Jewish temple hosts Christmas dinner for Muslim refugees

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It was Friday night, the start of the Jewish Sabbath. It was also Christmas Day. So what did the synagoguge’s congregation do? Why, what anyone would do–host dinner for a group of newly-arrived Muslim refugeees from Syria.

Wait, that doesn’t sound like something a Jewish temple would do? Then you haven’t met the members of Bnai Keshet, a Reconstructionist synagogue in Montclair, New Jersey, who hosted 10 refugee families from Elizabeth to join them for the traditional Jewish dinner on Christmas–chow mein and egg foo yong, of course. One refugee family from Paterson also accepted the invitation.

“The room was packed and at every table American Jews and Syrian Refugees were smiling and trying to communicate,” Rabbi Elliott Tepperman told BaristaNet. “Everyone had name tags in English, Hebrew and Arabic and with very few words beyond each other’s names, extraordinary warmth and gratitude was expressed.”

Kate McCaffrey of Maplewood, who expressed concern over the “demonizing of immigrants” in light of comments by presidential candidate Donald Trump, and the governors of other states who have expressed a desire to bar immigrants from setting in their states–wholeheartedly supported the move of the temple to invite the immigrants to share a meal.

“They were very enthusiastic,” said McCaffrey. “We really have no idea what their experiences with Jews are or what their feelings are. They accepted the invitation overwhelmingly.”

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Rabbi Elliott Tepperman, the leader of Bnai Keshet, explained to website NJ.com that the Syrians’ plight is one that they can understand due to their own experiences and those of their ancestors. “Members of our congregation and people throughout the Jewish community have really felt called to help the refugees. As Jews, we all come from refugee families and we know in our bones what it’s like to have hateful rhetoric directed toward us,” Tepperman said. “Many of our parents were Holocaust refugees.”

The statement describing the event said, “Conceived of to counter the anti-Muslim rhetoric of absentee NJ Governor Chris Christie, the event went beyond breaking bread. Guests eagerly asked about potential job contacts, ways to learn English as a second language and how best to advocate in the public schools.”

Rana Shanawani, a woman of Syrian descent living in Short Hills, has been helping the refugees and gave them the reference to the congregation in Montclair who hosted them. Shanawani called the email she received from the synagogue “wonderful” and “amazing.” “We reached out to the families and asked how they felt about it.”

She didn’t know what to expect at first when these two very different groups started planning to come together on Christmas.

She said the reaction “was very favorable” and that “everyone agreed to go.”

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She said they had been “strategizing on how to give as good an impression as possible. They’re bringing flowers and trying to be as harmonious as possible. It’s so wonderful, I’m so happy there is so much enthusiasm on both sides,” Shanawani said.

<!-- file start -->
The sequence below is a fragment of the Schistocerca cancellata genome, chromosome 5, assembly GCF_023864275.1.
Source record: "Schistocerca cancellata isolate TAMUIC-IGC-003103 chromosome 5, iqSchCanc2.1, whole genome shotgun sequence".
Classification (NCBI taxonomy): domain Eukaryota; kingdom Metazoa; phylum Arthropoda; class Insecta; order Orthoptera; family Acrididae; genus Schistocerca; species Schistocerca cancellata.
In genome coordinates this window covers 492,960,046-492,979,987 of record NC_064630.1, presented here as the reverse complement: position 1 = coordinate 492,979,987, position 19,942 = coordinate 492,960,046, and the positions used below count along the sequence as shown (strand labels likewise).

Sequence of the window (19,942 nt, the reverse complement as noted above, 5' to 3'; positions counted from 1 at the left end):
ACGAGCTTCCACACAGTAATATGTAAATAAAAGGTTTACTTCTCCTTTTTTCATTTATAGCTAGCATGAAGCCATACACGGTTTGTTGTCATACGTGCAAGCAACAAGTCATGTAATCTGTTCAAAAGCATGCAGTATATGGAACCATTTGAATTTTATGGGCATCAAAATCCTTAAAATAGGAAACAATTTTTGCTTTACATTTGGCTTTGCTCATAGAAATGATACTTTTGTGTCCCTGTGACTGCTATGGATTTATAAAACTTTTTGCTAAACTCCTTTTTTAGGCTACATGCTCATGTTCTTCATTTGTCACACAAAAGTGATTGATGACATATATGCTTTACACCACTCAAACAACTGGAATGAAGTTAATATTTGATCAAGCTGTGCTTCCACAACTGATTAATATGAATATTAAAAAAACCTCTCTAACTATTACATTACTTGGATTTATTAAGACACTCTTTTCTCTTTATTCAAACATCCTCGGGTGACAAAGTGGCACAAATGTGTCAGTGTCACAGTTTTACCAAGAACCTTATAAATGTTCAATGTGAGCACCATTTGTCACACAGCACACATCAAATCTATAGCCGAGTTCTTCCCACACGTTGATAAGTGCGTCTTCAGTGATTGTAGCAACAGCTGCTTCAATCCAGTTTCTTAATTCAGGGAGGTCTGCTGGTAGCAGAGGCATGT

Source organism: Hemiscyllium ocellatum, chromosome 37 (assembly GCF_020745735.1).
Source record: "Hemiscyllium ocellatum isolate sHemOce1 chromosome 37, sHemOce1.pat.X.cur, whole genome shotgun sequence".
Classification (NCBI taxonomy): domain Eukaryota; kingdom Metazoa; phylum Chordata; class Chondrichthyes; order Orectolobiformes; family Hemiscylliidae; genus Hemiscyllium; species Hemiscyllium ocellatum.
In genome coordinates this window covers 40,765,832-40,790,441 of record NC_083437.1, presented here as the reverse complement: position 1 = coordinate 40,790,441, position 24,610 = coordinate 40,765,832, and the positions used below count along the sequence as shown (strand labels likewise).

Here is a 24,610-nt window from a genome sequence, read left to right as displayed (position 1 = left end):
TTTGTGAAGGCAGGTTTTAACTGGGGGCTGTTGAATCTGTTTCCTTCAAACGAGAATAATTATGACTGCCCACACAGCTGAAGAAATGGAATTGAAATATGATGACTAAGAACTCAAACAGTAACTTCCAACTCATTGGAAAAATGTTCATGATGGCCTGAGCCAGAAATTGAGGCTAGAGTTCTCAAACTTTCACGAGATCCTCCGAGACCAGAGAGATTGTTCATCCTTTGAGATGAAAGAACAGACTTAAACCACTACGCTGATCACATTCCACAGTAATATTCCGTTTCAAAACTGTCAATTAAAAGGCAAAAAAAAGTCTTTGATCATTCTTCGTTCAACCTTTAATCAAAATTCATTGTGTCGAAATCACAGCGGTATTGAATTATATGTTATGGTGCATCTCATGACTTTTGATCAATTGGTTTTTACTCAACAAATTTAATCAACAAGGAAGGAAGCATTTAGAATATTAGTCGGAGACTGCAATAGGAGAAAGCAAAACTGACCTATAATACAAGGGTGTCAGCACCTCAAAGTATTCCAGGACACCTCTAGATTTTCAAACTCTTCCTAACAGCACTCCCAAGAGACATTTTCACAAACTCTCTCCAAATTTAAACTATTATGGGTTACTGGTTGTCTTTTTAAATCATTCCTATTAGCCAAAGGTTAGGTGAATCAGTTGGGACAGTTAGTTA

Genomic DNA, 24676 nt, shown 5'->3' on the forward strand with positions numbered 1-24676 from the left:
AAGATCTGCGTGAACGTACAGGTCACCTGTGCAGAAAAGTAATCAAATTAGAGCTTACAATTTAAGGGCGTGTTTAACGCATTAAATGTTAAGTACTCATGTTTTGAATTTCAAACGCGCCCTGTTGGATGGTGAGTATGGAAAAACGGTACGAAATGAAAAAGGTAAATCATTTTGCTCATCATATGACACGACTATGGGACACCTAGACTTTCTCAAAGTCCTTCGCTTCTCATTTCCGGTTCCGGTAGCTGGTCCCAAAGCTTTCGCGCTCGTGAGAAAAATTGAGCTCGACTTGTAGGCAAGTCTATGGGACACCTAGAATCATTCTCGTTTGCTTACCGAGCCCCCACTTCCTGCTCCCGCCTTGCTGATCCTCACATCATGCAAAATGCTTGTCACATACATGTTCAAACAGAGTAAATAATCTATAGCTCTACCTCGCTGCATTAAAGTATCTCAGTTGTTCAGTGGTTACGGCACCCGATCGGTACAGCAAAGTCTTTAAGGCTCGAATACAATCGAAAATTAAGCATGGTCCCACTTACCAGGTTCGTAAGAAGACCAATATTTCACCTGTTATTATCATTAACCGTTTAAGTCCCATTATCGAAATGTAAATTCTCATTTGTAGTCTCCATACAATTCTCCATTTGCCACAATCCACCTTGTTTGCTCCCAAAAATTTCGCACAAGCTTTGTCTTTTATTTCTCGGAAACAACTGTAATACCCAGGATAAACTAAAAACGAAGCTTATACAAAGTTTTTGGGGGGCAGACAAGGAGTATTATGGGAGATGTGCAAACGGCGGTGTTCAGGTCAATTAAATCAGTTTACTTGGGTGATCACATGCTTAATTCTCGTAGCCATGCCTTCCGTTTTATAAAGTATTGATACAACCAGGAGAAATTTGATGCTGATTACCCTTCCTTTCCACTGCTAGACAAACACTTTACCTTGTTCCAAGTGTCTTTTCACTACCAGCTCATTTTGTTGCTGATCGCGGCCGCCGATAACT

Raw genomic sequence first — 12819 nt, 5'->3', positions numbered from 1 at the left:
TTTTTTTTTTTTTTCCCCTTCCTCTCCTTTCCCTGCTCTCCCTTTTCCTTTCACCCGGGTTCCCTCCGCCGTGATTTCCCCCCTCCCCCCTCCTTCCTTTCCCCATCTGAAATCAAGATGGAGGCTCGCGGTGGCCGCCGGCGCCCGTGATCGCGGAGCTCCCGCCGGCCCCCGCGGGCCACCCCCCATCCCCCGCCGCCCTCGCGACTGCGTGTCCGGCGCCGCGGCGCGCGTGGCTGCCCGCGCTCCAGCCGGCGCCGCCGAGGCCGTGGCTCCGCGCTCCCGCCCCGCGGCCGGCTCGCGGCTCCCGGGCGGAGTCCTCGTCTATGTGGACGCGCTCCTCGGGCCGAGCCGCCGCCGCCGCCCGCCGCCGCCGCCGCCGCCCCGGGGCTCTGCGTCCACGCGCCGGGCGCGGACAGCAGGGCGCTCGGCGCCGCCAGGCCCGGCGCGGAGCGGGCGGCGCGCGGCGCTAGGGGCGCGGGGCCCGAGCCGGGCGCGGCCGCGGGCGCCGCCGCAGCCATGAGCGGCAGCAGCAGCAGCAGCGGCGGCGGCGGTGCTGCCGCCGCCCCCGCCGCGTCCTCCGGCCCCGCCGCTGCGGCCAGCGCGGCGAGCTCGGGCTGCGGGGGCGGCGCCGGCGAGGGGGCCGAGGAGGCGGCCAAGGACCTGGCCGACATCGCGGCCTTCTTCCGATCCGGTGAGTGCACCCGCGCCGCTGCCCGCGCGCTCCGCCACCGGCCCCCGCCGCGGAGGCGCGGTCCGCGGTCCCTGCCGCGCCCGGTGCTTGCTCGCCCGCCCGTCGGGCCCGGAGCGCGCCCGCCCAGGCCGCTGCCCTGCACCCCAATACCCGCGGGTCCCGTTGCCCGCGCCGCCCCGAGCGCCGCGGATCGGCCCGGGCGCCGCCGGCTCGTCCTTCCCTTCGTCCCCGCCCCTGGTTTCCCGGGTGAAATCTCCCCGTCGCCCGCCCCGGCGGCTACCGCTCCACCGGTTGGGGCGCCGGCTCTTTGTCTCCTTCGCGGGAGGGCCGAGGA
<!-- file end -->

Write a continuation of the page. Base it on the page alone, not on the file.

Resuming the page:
The children played an especially large role in convincing their families to go to the gathering. Shanawani said the refugees are trying to create a good impression in the community and attending the dinner is a big part of that.

One would think that keeping to both kosher and halal dietary laws would be a challenge, so in order to avoid that problem, they served vegetarian food catered by a Kosher Asian restaurant in West Orange called Woxx. The meal also included challah, the bread traditionally served on the Jewish Sabbath, and included blessings over candles.

These days, the tensions between Jews and Muslims in the Middle East seem more heated than ever, but the two groups came together in a spirit of peace, charity, and mutual understanding this holiday.

According to McCaffrey, in Elizabeth, there aren’t as many Muslims and the refugees have reported having slightly more trouble fitting into the community. Their aren’t as many support programs for the families, and the schools there aren’t as equipped to deal with students who speak Arabic. The Muslim population in nearby Paterson is much larger, so it’s been easier for the refugees to settle in there.

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“They want to show their support, they want to show that they don’t feel that way,” she said. “We’re trying to show a positive model of sharing, of breaking bread. We really intend this as solidarity, not charity,” she said.

These days, the headlines are all about coping with anti-Muslim sentiment, thanks to the current political climate. The rise of the Islamic State in Syria has caused thousands of refuges to pour into Europe and the United States, causing rising religious tensions in those areas. Small gestures of peace such as the one from Bnai Keshet can make tremendous difference in helping to encourage understanding between religions.

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